galleon time synchronisation and ntp servers GPS Time
GPS time from the 24 orbiting satelites

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Global Positioning System ( GPS ) time

GPS time server

Time sync products

gps time

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Accurate time is transmitted around the world using satellite navigation technology, with the Global Positioning System (GPS) as the foremost example. This works by a worldwide MEO satellite navigational system formed by 24 satellites orbiting the earth and their corresponding receivers on the earth. The satellites orbit the earth at approximately 12,000 miles above the surface and make two complete orbits every 24 hours. The GPS satellites continuously transmit digital radio signals that contain data on the satellites location and the exact time to the earth -bound receivers. The satellites are equipped with atomic clocks that are precise to within a billionth of a second.

Based on this information the receivers know how long it takes for the signal to reach the receiver on earth. As each signal travels at the speed of light, the longer it takes the receiver to get the signal, the farther away the satellite is. By knowing how far away a satellite is, the receiver knows that it is located somewhere on the surface of an imaginary sphere centered at the satellite. By using three satellites, GPS can calculate the longitude and latitude of the receiver based on where the three spheres intersect. By using four satellites, GPS can also determine altitude. The accuracy of time signals from GPS is limited to ±340 nanoseconds (where 1 nanosecond = 0.000 000 001 seconds) by a deliberate distortion of the satellite signal (for military security) called Selective Availability.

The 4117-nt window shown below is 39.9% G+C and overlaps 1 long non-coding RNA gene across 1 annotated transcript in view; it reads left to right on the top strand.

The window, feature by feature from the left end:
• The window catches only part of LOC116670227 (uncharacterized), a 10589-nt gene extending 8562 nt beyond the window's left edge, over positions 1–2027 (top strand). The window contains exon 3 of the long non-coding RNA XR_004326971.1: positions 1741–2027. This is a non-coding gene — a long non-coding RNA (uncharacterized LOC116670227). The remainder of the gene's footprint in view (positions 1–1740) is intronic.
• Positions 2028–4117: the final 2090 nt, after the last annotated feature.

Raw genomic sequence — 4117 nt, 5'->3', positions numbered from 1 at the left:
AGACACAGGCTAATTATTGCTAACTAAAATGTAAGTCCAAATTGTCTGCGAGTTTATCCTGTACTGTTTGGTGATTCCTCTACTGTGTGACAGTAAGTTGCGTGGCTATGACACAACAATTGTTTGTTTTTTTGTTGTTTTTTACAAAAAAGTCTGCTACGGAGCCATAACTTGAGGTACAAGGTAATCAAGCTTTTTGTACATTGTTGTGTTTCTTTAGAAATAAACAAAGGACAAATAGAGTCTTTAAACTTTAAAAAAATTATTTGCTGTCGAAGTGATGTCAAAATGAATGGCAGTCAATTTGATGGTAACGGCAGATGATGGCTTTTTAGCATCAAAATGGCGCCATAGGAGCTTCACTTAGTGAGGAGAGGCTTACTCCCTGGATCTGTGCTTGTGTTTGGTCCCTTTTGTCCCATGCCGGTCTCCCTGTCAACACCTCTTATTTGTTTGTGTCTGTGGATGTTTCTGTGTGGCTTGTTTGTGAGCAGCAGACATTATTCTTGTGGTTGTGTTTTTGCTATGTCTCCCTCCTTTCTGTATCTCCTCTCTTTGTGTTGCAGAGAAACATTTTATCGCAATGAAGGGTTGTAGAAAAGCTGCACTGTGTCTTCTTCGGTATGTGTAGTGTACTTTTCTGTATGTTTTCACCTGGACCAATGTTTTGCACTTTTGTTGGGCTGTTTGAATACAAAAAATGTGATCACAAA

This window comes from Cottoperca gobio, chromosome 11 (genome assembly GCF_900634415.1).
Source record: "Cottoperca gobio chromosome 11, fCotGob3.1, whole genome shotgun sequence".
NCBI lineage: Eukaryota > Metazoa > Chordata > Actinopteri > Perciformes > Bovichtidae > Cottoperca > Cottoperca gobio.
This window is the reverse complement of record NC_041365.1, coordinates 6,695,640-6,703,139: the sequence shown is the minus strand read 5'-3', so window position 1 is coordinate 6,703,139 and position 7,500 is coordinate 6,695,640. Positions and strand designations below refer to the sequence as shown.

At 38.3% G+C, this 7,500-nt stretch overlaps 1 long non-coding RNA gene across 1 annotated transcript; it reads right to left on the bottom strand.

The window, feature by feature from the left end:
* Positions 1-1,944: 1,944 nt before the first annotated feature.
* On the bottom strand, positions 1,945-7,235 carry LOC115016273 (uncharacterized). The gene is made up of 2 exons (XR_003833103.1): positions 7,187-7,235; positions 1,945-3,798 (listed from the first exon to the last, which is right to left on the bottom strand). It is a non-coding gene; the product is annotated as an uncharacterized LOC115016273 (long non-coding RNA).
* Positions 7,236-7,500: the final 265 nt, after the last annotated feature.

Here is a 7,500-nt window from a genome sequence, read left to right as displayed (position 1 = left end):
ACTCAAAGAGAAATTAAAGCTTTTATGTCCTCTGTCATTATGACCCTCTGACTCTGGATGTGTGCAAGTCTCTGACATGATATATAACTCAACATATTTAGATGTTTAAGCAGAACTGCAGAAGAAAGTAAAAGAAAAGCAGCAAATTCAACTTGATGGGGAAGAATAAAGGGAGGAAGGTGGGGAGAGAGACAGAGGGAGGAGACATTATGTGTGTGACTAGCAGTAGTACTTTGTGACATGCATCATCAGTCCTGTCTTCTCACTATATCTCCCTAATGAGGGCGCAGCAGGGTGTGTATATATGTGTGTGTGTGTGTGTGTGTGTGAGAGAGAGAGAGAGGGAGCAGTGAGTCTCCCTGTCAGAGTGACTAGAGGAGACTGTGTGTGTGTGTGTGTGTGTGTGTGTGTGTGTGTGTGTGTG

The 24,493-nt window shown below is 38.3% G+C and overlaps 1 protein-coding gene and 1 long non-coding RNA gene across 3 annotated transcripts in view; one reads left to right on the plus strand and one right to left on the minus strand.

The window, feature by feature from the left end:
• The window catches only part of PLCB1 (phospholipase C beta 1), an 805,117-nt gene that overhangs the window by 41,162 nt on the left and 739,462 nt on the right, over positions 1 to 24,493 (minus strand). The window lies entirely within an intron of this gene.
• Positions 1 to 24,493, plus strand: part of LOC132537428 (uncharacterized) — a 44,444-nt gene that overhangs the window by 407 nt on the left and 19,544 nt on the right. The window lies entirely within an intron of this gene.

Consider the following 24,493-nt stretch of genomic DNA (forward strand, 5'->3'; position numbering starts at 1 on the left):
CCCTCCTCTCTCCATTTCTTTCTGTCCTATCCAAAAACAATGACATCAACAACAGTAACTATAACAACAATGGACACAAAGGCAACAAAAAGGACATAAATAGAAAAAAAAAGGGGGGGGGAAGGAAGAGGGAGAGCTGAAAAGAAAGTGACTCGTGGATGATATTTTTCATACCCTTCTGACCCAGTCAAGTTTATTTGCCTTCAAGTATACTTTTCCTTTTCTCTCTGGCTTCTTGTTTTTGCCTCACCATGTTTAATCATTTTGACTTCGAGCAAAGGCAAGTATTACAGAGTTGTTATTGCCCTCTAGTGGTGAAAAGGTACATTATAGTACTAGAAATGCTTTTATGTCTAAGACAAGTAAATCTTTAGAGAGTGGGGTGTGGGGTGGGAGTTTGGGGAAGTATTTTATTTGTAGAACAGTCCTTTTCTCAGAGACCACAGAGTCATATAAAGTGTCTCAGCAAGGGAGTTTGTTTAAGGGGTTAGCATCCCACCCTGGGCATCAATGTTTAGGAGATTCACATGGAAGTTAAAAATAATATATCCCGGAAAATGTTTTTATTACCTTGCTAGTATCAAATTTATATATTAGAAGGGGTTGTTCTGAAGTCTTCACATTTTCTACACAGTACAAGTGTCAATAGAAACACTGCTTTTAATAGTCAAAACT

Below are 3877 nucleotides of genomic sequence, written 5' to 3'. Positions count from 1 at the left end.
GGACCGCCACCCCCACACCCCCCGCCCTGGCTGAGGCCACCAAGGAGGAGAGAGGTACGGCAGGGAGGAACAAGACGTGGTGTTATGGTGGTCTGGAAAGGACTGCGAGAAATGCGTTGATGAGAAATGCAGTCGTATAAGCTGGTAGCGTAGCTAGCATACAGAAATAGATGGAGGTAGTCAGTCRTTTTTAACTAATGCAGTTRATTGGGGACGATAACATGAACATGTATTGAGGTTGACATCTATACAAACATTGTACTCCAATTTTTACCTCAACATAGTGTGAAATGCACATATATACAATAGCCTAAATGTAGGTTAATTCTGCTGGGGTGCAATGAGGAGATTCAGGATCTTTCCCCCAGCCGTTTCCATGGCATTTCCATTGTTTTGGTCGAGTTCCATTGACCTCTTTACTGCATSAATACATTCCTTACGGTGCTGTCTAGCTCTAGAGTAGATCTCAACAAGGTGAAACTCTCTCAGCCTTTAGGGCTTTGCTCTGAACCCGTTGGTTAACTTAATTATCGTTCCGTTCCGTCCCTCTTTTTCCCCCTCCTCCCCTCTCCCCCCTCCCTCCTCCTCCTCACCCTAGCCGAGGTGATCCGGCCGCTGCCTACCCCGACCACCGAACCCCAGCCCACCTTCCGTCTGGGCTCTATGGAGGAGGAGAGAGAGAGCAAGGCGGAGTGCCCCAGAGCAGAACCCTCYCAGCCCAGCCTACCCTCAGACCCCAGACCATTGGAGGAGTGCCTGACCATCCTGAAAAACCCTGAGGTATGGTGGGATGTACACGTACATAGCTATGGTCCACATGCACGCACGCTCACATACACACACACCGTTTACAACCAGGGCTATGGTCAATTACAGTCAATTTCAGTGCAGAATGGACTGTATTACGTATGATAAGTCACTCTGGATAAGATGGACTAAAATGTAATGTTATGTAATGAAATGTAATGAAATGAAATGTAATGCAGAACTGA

Current research is directed at reducing the time transfer errors even further, with the promise of improvements by factors of 100 to 1000, by future atomic clocks based on the 'caesium fountain' and possibly even 'ion trapping' techniques.

UTC is designed to be a compromise between the time defined by atomic clocks, and the time based on the earth's rotation about its axis. while the seconds of utc are counted by atomic clocks, allowance is made to keep utc within 0.9 seconds of earth's rotation- time by inserting leap seconds (to take account of the speeding up or slowing down of the Earth) at the end of each quarter. Twenty two leap seconds have been added between January 1st 1972 and January 1st 1999 either at the end of June or December. Without the addition of leap seconds, the sun would be seen overhead at midnight (rather than noon) after approximately 50 000 years.

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